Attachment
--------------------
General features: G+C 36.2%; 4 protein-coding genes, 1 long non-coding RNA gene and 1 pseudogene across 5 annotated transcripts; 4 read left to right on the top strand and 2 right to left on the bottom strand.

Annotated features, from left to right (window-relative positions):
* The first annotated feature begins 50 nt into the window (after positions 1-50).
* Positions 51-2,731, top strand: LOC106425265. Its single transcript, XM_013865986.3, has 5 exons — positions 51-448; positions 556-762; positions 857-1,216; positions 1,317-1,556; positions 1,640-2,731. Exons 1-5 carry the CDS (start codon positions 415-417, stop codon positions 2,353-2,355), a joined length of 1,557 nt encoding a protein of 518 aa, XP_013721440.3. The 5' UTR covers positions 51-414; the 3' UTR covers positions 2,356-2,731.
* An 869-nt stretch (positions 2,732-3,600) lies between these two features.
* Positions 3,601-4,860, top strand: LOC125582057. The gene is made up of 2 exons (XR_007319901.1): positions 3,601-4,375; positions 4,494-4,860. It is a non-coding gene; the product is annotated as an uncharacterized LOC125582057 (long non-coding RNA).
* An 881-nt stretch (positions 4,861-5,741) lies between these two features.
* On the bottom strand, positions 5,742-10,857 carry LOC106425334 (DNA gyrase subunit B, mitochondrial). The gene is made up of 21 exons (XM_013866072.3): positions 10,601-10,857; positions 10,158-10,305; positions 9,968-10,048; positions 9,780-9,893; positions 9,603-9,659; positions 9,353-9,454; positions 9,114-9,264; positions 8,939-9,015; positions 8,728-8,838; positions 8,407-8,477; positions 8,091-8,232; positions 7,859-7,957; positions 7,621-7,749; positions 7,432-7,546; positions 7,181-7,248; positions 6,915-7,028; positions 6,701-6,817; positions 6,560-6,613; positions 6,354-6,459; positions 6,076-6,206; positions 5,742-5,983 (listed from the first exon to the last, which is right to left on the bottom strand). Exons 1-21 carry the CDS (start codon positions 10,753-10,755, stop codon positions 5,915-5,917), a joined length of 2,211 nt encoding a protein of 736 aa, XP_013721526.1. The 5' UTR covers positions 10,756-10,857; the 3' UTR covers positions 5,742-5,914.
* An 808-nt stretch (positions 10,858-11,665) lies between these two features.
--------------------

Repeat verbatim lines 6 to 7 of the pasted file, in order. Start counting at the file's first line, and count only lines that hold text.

* Positions 3,601-4,860, top strand: LOC125582057. The gene is made up of 2 exons (XR_007319901.1): positions 3,601-4,375; positions 4,494-4,860. It is a non-coding gene; the product is annotated as an uncharacterized LOC125582057 (long non-coding RNA).
* An 881-nt stretch (positions 4,861-5,741) lies between these two features.